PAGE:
When Hitler began his invasion of Western Europe in May 1940, Franklin Roosevelt faced a dilemma. He was part-way through his second term as President, and his New Deal was only beginning to benefit a country trying to claw its way out of the Great Depression. America’s military was at its smallest and least prepared since WWI, and few people were interested in jumping into an expensive war that was happening halfway across the world.
No Ordinary Time follows Franklin and Eleanor Roosevelt, their family, and Franklin’s closest advisors from May 10,1940 until after his death in April 1945. Author Doris Kearns Goodwin chronicles the transformation of the American military from “barely passable” to one of the strongest forces on the globe, the shifts in culture that brought more women and African Americans into the workforce, and changed the course of history.
636 pages of awesome
After wooing me with Team of Rivals and The Bully Pulpit, I knew I could expect great things from Doris Kearns Goodwin for No Ordinary Time. The book is well-researched, fascinating, and incredibly tight despite its massive scope.
FDR held the office of President for more than 4,400 days (he died less than 30 days into serving his fourth term), and accomplished an unbelievable amount in that time. He led the country through the Great Depression and WWII, and — thanks in great part to Eleanor — pushed through some of the first legislation preventing discrimination based on gender or race.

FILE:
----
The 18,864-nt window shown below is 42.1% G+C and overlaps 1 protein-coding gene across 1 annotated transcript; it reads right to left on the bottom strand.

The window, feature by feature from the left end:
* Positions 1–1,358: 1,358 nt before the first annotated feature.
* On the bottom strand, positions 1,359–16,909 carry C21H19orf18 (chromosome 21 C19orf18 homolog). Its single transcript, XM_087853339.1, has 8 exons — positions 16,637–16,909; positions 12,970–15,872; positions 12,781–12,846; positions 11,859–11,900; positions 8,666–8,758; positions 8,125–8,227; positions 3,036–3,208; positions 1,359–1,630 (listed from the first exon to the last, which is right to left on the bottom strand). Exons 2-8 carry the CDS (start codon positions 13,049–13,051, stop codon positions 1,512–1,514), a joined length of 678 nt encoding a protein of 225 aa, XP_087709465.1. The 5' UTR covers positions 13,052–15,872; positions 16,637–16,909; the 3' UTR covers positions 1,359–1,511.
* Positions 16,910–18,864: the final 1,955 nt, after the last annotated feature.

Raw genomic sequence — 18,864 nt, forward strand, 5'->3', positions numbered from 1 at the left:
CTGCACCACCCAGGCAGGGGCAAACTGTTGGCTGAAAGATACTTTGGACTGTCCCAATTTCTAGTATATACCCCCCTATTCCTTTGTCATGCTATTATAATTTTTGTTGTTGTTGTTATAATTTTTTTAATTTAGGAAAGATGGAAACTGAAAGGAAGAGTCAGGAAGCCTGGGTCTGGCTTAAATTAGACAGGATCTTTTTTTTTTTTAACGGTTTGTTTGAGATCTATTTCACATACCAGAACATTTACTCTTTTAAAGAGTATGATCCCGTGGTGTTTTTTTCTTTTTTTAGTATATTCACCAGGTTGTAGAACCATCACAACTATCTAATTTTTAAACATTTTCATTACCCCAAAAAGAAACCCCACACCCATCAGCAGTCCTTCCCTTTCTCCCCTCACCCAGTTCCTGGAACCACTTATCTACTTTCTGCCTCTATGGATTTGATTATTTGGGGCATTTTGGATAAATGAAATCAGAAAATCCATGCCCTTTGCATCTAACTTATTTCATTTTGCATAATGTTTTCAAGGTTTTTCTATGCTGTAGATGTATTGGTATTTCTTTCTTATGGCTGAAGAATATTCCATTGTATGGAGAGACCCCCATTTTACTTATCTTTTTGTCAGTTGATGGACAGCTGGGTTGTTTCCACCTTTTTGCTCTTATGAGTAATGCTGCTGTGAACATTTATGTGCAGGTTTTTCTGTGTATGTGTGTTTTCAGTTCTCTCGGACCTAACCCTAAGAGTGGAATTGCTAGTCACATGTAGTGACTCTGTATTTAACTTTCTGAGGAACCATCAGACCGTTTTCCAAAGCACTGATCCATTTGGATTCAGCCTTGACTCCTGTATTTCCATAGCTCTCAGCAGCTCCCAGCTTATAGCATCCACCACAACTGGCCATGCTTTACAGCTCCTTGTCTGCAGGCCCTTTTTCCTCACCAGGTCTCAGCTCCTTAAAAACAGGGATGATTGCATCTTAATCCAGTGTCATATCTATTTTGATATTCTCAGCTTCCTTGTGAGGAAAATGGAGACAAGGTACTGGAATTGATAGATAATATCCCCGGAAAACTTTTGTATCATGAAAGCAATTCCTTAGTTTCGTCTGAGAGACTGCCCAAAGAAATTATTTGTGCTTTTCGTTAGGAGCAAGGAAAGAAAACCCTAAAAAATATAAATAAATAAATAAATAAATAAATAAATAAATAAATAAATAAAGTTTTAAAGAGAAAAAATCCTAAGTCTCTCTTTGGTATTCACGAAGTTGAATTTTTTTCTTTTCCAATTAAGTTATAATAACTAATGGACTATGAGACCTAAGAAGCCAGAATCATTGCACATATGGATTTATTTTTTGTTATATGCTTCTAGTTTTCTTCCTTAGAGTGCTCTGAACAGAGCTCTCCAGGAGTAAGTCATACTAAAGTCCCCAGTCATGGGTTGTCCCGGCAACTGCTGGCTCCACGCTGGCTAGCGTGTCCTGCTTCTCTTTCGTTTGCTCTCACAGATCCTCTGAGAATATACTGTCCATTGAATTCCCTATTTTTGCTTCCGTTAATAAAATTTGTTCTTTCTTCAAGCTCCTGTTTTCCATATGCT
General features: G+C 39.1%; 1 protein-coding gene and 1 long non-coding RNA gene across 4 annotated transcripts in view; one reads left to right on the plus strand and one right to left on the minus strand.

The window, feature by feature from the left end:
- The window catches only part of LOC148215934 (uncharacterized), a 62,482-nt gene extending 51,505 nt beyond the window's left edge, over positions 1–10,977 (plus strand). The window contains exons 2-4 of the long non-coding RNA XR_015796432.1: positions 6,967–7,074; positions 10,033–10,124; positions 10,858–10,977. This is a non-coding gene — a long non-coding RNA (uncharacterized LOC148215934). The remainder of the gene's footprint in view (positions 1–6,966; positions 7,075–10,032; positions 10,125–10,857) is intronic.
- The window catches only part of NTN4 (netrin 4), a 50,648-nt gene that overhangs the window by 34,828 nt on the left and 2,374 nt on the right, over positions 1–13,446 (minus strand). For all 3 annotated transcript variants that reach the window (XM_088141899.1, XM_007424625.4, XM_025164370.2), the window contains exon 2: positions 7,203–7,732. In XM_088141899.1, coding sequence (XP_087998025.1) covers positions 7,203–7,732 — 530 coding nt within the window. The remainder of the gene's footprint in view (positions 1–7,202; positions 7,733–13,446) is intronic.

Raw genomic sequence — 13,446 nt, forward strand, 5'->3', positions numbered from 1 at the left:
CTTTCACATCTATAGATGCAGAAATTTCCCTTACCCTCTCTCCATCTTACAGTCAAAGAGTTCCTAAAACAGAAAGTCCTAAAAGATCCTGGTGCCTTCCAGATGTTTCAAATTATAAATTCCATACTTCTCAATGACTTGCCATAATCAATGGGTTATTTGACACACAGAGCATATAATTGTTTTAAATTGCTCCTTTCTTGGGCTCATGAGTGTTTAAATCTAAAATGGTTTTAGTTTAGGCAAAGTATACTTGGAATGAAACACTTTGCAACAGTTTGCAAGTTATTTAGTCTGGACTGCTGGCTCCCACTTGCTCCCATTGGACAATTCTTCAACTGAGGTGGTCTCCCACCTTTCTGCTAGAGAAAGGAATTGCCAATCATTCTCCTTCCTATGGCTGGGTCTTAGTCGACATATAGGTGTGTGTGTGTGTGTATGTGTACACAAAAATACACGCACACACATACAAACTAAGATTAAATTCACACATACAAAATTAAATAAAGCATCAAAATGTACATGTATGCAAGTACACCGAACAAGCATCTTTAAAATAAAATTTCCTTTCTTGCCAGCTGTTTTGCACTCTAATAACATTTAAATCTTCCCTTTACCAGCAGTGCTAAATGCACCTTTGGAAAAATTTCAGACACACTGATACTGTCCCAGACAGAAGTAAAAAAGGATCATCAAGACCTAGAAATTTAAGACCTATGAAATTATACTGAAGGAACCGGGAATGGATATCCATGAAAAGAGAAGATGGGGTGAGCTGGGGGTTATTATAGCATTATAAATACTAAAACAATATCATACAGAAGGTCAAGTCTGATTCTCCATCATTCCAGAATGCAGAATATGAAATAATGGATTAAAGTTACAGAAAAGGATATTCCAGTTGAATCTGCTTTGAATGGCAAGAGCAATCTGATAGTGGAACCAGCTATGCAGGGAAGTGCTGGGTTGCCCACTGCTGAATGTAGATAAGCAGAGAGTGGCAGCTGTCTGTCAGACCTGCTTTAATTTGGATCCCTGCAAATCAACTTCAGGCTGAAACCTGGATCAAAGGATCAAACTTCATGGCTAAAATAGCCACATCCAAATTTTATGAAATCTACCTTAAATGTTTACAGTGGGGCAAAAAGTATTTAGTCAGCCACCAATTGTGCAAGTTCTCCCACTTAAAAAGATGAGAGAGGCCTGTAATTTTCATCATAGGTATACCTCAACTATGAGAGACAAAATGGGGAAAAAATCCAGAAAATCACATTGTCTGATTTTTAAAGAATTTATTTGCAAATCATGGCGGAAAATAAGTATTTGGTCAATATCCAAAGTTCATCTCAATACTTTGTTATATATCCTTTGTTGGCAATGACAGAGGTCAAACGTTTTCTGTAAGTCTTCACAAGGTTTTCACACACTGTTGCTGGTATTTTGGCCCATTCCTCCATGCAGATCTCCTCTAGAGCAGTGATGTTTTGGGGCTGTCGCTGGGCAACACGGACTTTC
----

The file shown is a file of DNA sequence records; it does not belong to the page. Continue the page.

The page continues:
Reading about Franklin and Churchill’s efforts at preventing Hitler from steamrolling through Europe, and preparing their own militaries and people for a hideous war, was interesting, but Goodwin never stops halfway.
No Ordinary Time is just as much about Eleanor Roosevelt as it is her husband. Eleanor was a polarizing figure — loved by those who saw her as championing domestic causes like women’s rights and civil liberties, hated by others who saw her as an aberration, a wife who didn’t know her place.
Just as interesting were the glimpses into the Roosevelt’s personal lives and their flaws: Franklin’s affair before his Presidency and his habitual flirtations, Eleanor’s inhibition, inability to forgive, and unwillingness to play second fiddle to Franklin.
I appreciate that Goodwin did not hide or ignore these flaws. They are what made the Roosevelts human, and contributed to the decisions they made while they lived. I finished the book having developed a great respect for the couple, as well as a healthy dislike for some of their choices.
A fantastic read
WWII brought some of the biggest changes to the American military, culture, and political landscape. Many of the changes were brought about by Franklin and Eleanor Roosevelt, and yet most of us know little about who they were.
No Ordinary Time is a detailed peek into the lives of those living at the White House during one of America’s most trying times, and it should be required reading.
(I read this book as part of Non-Fiction November. Click the link to see posts from this and previous years!)